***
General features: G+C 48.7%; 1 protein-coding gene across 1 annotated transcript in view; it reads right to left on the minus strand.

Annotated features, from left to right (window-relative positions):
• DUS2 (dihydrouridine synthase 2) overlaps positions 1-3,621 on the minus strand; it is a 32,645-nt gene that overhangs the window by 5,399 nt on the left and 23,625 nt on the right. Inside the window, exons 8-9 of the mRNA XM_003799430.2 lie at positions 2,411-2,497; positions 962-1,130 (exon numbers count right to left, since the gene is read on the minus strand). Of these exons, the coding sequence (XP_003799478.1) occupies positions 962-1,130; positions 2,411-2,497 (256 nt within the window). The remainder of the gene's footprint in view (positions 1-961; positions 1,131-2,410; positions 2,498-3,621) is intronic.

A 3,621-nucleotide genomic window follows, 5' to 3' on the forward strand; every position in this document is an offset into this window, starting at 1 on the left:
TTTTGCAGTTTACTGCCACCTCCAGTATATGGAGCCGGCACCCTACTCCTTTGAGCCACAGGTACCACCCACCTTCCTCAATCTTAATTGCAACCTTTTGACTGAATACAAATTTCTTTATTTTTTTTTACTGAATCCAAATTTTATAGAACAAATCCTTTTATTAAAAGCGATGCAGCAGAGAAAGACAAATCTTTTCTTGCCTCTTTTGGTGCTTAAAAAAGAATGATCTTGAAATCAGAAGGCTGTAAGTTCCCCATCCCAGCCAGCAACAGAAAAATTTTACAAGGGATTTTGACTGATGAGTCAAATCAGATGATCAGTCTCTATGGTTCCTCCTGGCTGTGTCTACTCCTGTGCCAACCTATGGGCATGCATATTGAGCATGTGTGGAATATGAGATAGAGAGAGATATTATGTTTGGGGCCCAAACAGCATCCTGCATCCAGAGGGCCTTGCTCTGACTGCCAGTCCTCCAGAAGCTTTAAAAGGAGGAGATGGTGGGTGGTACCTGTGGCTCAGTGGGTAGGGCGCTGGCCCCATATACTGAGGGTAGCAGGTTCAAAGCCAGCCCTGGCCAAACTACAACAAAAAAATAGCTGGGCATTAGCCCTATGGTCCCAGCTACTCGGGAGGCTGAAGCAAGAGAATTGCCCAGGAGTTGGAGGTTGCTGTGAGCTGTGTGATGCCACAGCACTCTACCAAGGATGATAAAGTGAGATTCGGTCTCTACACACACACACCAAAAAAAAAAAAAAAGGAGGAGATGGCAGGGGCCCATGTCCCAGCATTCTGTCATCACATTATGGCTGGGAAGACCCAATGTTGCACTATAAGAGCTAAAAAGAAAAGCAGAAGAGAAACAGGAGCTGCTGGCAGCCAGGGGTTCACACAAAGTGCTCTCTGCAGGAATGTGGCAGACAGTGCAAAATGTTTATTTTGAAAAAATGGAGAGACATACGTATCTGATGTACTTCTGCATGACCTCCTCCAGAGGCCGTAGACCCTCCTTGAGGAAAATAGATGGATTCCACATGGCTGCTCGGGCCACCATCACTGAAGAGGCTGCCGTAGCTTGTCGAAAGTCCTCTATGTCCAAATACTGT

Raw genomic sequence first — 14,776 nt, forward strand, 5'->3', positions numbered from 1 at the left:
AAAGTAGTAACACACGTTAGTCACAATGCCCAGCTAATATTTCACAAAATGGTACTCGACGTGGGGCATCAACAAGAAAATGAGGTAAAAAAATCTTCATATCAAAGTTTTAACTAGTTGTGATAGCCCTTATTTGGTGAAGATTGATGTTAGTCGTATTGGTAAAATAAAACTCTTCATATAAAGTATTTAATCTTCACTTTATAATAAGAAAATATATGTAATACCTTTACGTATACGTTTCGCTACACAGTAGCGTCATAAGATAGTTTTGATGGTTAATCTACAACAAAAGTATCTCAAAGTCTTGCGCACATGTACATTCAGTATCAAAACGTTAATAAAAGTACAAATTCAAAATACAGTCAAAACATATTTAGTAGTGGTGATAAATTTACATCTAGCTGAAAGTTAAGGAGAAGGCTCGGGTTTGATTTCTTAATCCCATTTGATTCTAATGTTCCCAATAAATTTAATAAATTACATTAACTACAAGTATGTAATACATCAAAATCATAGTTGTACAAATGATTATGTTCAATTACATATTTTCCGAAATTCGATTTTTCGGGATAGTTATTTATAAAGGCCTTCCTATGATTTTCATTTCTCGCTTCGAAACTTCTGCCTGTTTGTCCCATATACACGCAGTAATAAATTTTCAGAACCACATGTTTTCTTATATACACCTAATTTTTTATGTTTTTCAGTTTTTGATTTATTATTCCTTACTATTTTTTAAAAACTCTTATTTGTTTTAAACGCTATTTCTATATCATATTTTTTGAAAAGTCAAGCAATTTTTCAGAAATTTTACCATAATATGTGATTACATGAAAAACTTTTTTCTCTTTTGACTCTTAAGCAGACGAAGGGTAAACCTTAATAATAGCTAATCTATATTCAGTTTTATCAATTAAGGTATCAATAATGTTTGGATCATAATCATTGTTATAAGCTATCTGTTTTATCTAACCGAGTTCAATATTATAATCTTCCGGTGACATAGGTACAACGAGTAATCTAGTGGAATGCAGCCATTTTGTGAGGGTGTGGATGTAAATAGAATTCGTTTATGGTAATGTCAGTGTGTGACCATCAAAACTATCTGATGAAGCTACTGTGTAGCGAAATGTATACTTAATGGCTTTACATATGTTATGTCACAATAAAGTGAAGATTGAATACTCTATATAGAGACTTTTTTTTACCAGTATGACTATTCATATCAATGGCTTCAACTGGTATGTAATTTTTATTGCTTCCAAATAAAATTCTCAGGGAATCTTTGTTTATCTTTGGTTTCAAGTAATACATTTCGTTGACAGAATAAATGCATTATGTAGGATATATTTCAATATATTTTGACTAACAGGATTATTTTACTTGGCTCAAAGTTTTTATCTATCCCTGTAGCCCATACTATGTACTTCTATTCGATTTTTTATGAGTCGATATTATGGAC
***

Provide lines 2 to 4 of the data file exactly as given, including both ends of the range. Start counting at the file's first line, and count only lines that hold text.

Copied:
Annotated features, from left to right (window-relative positions):
• DUS2 (dihydrouridine synthase 2) overlaps positions 1-3,621 on the minus strand; it is a 32,645-nt gene that overhangs the window by 5,399 nt on the left and 23,625 nt on the right. Inside the window, exons 8-9 of the mRNA XM_003799430.2 lie at positions 2,411-2,497; positions 962-1,130 (exon numbers count right to left, since the gene is read on the minus strand). Of these exons, the coding sequence (XP_003799478.1) occupies positions 962-1,130; positions 2,411-2,497 (256 nt within the window). The remainder of the gene's footprint in view (positions 1-961; positions 1,131-2,410; positions 2,498-3,621) is intronic.

A 3,621-nucleotide genomic window follows, 5' to 3' on the forward strand; every position in this document is an offset into this window, starting at 1 on the left: